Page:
The Quietest Dog Breeds for [2023]: Keeping the Peace in Your Home

Cockerpoo

Welcome to Quietest™, where we help you find your peace and quiet. If you’re looking for a furry companion to add to your home, but don’t want to sacrifice the tranquility of the living space you’ve cultivated, you’re in the right place. In this article, we’ll explore the quietest dog breeds on the market and give you some ideas about which breed will fit your lifestyle.

Bernese Mountain Dog – A Peaceful Pal

If you’re looking for a gentle giant to share your life with, a Bernese Mountain Dog might be the perfect solution. Though these pups can grow to be massive (over 100 pounds!), they’re known for their calm and relaxed demeanor.

  • Pros:
    • Not prone to barking or howling
    • Loving and loyal companions who do well with children
    • Easily trained due to their intelligence
  • Cons:
    • They shed a lot, so expect to brush your pup often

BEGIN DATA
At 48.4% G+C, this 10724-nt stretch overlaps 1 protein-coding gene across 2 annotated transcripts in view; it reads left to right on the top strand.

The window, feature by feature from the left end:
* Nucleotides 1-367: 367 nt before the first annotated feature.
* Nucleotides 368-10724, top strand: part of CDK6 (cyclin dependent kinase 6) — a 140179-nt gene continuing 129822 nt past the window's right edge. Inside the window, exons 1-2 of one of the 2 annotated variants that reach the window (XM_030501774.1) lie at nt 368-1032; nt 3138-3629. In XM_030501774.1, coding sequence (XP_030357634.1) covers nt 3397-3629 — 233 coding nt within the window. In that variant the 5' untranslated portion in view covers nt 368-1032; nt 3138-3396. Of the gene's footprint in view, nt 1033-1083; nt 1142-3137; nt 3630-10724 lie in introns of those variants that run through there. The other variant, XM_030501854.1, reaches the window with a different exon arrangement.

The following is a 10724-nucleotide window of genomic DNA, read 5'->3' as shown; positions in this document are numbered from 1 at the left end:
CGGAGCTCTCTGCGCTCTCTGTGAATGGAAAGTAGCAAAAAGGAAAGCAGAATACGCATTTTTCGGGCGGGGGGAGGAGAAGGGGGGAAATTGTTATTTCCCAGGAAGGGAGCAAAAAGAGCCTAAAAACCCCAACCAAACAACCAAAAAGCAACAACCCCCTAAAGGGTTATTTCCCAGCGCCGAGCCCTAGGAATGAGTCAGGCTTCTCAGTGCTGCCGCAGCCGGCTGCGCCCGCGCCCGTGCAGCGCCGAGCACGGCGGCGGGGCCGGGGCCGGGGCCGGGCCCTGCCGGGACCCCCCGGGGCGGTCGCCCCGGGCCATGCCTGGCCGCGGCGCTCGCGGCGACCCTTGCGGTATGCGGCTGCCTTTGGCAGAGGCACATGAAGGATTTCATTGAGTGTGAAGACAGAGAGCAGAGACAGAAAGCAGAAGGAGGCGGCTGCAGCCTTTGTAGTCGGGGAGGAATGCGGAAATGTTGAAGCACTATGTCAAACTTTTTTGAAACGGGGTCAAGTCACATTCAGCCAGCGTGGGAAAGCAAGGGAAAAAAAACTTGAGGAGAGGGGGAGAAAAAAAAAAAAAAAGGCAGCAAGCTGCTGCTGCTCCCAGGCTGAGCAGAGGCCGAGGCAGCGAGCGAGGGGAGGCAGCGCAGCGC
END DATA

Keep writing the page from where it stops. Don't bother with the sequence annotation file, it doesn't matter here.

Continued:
• They’re prone to certain health issues, so make sure to do your research before making a commitment to this breed
    • They can be expensive to feed due to their large size

Cavalier King Charles Spaniel – Your Quiet Companion

If you’re looking for a lap dog to snuggle up with, the Cavalier King Charles Spaniel is a fantastic option. These pups are content to cuddle and relax, needing little exercise to maintain their health.

  • Pros:
    • They don’t require a lot of space and are perfect for apartment living
    • They’re easy to train and eager to please
    • They get along well with other pets and children
  • Cons:
    • They do require regular grooming to maintain their long coats
    • Without enough exercise, they can become destructive
    • They are susceptible to certain health issues, including heart problems

Greyhound – Quick as a Whisper

Fluffy cockapoo having the time of his life at the park

Many people are surprised to learn that greyhounds are quiet dogs. Though they’re often associated with racing, greyhounds are in fact couch potatoes who enjoy nothing more than lounging around with their owners.

  • Pros:
    • They are extremely quiet and hardly ever bark
    • Despite their size, they require little exercise and are happy to cuddle up with you for extended periods
    • They’re easy to groom and maintain
  • Cons: